WASHINGTON — A few years ago, Marines had to patrol a remote side of Air Station Miramar in Southern California to watch for teens sneaking in to party in old buildings or for cyclists who wandered onto the property.
Today, that area still doesn’t have cell phone service, and unexploded ordinances remain from its time as a World War II mortar range, according Lt. Col. Gregory Rooker, provost marshal at MCAS Miramar in San Diego. That combination makes the property especially dangerous for outsiders.
But now, the base has installed an autonomous surveillance system to detect trespassers, a platform that may have a future in defending installations in wars. The technology uses artificial intelligence to crunch surveillance data to recognize possible threats, eliminating the time the Marines spent on regular in-person patrols — assignments that sometimes lasted for days.
“It was a heavy manpower intensive operation,” Rooker said in an interview with C4ISRNET. “But at the time we didn’t have anything better. So when we heard about this system … we thought it would be a great asset for us to put out there and use so that we could scale back and reallocate that manpower to some other things that needed to be looked at.”
The autonomous system from Anduril works like this: The company’s towers overlook remote areas of MCAS Miramar and feed information to the company’s Lattice AI system that identifies and classifies threats. The system notifies security personnel of suspicious activity, and the Marines can be sent to investigate. Some other bases that use the Anduril system deploy a drone to investigate.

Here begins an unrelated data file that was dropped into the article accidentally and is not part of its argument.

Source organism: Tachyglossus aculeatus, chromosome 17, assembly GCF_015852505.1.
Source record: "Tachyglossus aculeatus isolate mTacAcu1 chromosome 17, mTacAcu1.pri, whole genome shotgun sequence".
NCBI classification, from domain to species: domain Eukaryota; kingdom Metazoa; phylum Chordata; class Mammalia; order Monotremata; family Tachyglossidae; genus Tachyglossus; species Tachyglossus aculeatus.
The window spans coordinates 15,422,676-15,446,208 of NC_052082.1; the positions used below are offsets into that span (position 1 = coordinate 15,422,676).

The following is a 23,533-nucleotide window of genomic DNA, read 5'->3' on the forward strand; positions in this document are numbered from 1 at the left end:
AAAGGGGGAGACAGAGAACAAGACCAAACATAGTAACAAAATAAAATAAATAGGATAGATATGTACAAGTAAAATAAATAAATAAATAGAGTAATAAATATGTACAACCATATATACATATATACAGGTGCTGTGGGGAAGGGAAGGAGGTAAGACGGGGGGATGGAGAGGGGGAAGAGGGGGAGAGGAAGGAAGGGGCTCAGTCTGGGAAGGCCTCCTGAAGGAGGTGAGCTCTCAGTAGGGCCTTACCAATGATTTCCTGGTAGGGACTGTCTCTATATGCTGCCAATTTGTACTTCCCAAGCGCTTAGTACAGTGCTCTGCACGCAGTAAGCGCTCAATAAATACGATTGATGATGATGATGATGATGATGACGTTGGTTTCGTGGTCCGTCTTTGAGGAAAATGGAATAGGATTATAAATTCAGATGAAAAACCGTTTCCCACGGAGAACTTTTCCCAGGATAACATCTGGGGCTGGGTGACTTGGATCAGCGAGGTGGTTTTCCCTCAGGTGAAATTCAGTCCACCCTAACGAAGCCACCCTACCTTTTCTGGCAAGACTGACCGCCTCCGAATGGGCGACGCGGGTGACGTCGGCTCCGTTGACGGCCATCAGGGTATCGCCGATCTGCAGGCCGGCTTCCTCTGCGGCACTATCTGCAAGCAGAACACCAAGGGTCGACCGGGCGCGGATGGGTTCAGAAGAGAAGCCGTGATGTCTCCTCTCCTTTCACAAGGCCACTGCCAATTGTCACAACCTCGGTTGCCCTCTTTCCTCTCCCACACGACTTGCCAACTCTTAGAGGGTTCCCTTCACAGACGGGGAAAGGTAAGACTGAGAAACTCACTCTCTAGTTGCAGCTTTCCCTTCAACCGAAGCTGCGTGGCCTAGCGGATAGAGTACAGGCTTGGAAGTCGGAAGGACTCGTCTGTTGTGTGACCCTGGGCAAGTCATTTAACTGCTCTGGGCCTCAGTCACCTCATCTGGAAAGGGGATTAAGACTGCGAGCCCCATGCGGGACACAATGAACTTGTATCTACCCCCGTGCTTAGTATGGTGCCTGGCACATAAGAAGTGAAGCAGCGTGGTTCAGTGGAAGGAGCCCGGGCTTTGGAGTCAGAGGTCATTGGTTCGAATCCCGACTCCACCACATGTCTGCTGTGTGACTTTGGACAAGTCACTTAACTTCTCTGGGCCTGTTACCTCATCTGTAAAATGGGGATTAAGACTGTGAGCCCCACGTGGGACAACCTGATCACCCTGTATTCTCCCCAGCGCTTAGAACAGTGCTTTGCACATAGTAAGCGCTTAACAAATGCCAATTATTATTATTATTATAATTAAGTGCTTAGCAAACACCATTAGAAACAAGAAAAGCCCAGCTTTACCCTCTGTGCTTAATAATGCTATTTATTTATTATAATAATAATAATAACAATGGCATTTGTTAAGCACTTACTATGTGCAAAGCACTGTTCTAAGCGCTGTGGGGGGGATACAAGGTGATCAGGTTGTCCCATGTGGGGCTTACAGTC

“It’s an easy system to use. It’s on the computer, it can kind of run in the background, and when it alerts to something, it sends a ‘ding,’” said Gunnery Sgt. Melissa Polich, the administrative chief in the provost marshal’s office. “So then it’ll pop up, and the monitor will go to whatever it is.”
Of course, MCAS Miramar is not a forward operating base in a warzone. But Anduril CEO Brian Schimpf said some forward bases use the tool, though he declined to say where in an interview with C4ISRNET.
The company has done some initial pilots with the Air Force and had “early conversations” with the other services. To deploy the technology in combat areas, Schimpf said Anduril is developing more mobile systems.
“One of the biggest areas we’re working on is just how do I make this so that you can throw it on a trailer, drive it out, set it up, and then you instantly have a secure perimeter? You know, potentially combining that with a UAV doing patrol,” Schimpf said.
Declan Lynch, head of force protection and installation base defense at Anduril, said that the company is also focused on reducing the size, weight and power requirement to meet the Marines’ expeditionary needs. To prepare for near-peer fights of the future, the company is trying to reduce the electronic signature so adversaries can’t locate operational units in the field.
At the base, the security system frees up Marines to patrol busier areas and protects civilians who disregard federal property warning signs, sometimes disrupting training exercises. If a local entered the base and was hurt, the lack of cell coverage would make calling for help nearly impossible — a scenario that happened to a cyclist who crashed at Miramar.
And Marines still turn up mortar testing remnants, Rooker said.
“They could never clear it 100%. Every so often we do find something out there,” he said. “So that’s another hazard that’s out there that someone could run across.”
In the future, Schimpf said Anduril wants to move beyond solely counter-intrusion capabilities for its AI system as the military prepares for joint war fighting. The company is expanding Lattice’s capabilities for air and sea operations and is adding small motion sensor-like devices that can be deployed in blind spots in the field.
“It’s kind of like a microcosm for how the broader JADC2 space overall is going to operate, which is much more about how do I have kind of this comprehensive connected systems, not these massively disaggregated things,” Schimpf said.
Andrew Eversden covered all things defense technology for C4ISRNET. Beforehand, he reported on federal IT and cybersecurity for Federal Times and Fifth Domain, and worked as a congressional reporting fellow for the Texas Tribune. He was also a Washington intern for the Durango Herald. Andrew is a graduate of American University.